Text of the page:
A provincial court judge has levied an $80,000 fine against an Edmonton church and its pastor for violating public health restrictions three times in 2021.
Tracy Fortin, pastor of Church in the Vine, refused to allow a public health inspector inside during Sunday services held on March 7, March 14 and June 5.
The inspector wanted to check on masks and social distancing but Fortin repeatedly turned the inspector away at the door.
"These were deliberate and intentional acts," Judge Shelagh Creagh said in a written decision issued Wednesday.
Two months ago, Fortin and the church, located at 12345 149th St., were found guilty on six counts of obstructing a public health officer.
"These offences are very serious," Creagh said. "Laws dealing with public health are of fundamental importance."
The judge referred to the state of Alberta's pandemic situation at the time of the offences and noted that Fortin bears a high degree of responsibility.
"Albertans were dying from COVID and our hospitals were challenged to accommodate and treat the sick," the judge wrote.
"Major surgeries were postponed and treatments for other illnesses were postponed. Long-term effects of the disease and the delay in other surgeries are still being identified."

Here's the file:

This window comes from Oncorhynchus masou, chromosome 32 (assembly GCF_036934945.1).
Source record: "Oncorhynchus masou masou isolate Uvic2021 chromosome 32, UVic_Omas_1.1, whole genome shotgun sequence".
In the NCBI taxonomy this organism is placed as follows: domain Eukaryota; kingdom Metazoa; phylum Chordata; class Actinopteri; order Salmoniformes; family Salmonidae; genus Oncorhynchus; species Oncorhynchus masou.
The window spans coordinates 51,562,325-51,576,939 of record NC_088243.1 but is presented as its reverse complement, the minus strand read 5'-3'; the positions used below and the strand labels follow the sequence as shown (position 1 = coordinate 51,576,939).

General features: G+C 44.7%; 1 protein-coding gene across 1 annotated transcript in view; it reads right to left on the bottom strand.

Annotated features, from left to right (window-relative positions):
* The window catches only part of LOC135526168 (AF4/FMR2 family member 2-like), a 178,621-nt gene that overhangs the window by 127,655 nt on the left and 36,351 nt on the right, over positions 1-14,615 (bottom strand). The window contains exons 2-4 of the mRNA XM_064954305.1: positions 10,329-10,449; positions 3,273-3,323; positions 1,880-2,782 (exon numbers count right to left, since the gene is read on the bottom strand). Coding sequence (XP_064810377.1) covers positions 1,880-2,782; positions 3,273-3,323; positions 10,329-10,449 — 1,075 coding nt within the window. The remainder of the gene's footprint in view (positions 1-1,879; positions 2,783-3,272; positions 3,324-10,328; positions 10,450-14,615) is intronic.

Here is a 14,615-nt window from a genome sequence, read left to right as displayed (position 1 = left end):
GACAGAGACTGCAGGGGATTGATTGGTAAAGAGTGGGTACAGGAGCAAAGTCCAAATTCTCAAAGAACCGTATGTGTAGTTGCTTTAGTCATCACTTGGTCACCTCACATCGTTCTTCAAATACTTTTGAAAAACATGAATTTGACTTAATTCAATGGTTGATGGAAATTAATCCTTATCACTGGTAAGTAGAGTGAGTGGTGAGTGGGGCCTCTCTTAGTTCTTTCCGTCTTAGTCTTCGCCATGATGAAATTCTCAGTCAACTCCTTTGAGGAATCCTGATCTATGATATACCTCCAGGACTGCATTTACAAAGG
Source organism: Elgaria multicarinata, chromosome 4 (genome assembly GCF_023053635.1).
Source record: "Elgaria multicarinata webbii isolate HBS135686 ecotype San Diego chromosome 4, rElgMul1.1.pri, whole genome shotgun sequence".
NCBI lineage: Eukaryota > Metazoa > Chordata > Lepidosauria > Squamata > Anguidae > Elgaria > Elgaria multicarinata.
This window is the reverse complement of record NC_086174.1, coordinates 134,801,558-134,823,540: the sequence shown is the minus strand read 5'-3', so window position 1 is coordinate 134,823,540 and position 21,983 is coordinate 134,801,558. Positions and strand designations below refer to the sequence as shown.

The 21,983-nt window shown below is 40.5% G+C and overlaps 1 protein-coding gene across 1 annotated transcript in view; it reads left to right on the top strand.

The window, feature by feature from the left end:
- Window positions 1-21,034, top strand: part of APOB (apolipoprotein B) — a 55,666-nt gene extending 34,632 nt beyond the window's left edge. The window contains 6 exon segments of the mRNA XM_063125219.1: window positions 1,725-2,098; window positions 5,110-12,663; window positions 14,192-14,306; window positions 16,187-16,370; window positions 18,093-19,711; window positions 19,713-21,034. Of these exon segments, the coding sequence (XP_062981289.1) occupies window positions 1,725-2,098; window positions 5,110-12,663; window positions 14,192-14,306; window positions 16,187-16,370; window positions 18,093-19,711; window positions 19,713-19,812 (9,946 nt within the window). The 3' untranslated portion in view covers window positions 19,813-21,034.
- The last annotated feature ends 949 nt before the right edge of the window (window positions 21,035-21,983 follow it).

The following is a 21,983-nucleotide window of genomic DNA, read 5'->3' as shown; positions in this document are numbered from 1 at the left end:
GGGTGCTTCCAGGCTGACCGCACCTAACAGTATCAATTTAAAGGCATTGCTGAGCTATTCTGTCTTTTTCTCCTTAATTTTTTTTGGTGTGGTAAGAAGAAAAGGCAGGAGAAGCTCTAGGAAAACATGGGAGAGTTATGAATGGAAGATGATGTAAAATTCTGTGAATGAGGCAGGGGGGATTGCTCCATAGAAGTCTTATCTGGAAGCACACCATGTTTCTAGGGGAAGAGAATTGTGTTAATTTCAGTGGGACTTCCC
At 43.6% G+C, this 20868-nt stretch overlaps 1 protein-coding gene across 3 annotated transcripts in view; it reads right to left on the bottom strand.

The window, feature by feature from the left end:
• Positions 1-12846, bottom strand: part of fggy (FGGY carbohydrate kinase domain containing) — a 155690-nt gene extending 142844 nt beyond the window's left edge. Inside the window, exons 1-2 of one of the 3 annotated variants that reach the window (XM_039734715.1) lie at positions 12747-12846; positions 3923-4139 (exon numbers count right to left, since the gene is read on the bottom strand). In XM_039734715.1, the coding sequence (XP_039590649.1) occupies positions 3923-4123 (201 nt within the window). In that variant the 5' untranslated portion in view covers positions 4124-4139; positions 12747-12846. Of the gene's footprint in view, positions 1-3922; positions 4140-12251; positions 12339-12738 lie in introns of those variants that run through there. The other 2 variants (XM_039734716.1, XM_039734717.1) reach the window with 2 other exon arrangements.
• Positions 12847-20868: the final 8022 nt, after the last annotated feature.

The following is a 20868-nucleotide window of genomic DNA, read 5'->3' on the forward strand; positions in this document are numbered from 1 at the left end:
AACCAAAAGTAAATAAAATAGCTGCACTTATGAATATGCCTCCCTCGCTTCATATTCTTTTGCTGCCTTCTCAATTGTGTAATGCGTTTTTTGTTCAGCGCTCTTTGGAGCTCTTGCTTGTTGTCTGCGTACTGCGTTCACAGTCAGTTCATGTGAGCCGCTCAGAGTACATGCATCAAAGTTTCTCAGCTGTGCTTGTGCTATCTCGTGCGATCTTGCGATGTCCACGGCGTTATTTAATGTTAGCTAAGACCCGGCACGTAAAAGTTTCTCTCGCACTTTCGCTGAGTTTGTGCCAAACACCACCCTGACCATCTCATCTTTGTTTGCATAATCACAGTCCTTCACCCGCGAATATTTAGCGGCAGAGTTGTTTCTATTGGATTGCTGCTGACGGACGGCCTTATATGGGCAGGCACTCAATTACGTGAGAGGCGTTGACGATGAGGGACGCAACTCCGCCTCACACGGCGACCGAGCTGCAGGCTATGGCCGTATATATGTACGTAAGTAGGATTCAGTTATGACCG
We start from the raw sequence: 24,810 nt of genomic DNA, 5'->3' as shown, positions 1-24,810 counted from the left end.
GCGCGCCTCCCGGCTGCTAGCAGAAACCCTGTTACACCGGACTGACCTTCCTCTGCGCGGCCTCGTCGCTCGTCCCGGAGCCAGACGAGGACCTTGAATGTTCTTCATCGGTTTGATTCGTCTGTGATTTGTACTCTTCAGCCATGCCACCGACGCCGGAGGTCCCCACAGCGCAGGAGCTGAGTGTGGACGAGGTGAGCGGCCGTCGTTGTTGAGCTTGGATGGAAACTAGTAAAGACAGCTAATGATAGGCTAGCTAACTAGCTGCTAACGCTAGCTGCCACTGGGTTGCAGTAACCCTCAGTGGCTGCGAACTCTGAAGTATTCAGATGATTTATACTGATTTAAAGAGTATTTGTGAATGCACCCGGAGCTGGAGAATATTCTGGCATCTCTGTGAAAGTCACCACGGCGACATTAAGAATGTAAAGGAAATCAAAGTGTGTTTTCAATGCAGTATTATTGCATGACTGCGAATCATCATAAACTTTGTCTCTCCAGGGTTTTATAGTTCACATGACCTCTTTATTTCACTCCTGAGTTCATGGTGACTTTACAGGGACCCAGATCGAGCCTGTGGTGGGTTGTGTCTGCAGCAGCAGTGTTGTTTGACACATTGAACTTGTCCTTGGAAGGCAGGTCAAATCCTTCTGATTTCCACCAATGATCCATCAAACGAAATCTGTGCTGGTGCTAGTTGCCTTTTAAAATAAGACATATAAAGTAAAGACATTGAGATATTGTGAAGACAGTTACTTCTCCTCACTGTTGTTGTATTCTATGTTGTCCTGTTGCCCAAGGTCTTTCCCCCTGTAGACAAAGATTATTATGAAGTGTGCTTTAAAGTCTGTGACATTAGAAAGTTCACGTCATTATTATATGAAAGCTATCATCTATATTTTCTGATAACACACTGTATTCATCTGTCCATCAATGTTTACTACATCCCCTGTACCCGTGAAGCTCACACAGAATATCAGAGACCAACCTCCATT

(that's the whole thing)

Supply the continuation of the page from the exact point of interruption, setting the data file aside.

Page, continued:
The judge noted that the spread of COVID-19 within the community at large was a potential effect of the offence.
"Rumour and hearsay says one congregant had COVID, but that is not proven so I cannot consider it," Creagh wrote.
The lawyer representing the church and its pastor disagreed with the judge's reasoning.
"I think it's pretty safe to say that the Church in the Vine questions or rejects that narrative," James Kitchen told CBC News. "The judge obviously subscribes to a very standard narrative view of COVID."
The lawyer said the judge's sentencing decision disappointed his clients.
"You know, they weren't shocked or dismayed or surprised," Kitchen said. "From their perspective, and from the perspective of those who would agree with them, this is really a travesty that this type of thing is happening."
Kitchen also thinks the $80,000 fine is too high.
The Crown had asked for up to $120,000 in fines, while Kitchen suggested $12,000.
"Whether it's eight thousand or 80 thousand … the idea that we're paying fines for this is a travesty for them and those who agree with them," Kitchen said. "Obviously it's a lot of money for them."
The judge has given them until the end of August to pay the fines or face civil forfeiture. She noted that the only way Fortin and the church can pay the fines is through donations.
A GiveSendGo fund established to raise money toward the fine has collected $3,460 to date.
Kitchen plans to file a notice of appeal next week that will argue there was a freedom of religion Charter breach during the trial. He wants the Court of Queen's Bench to order a new trial and will ask for the fine payment to be put on hold while he seeks appeal.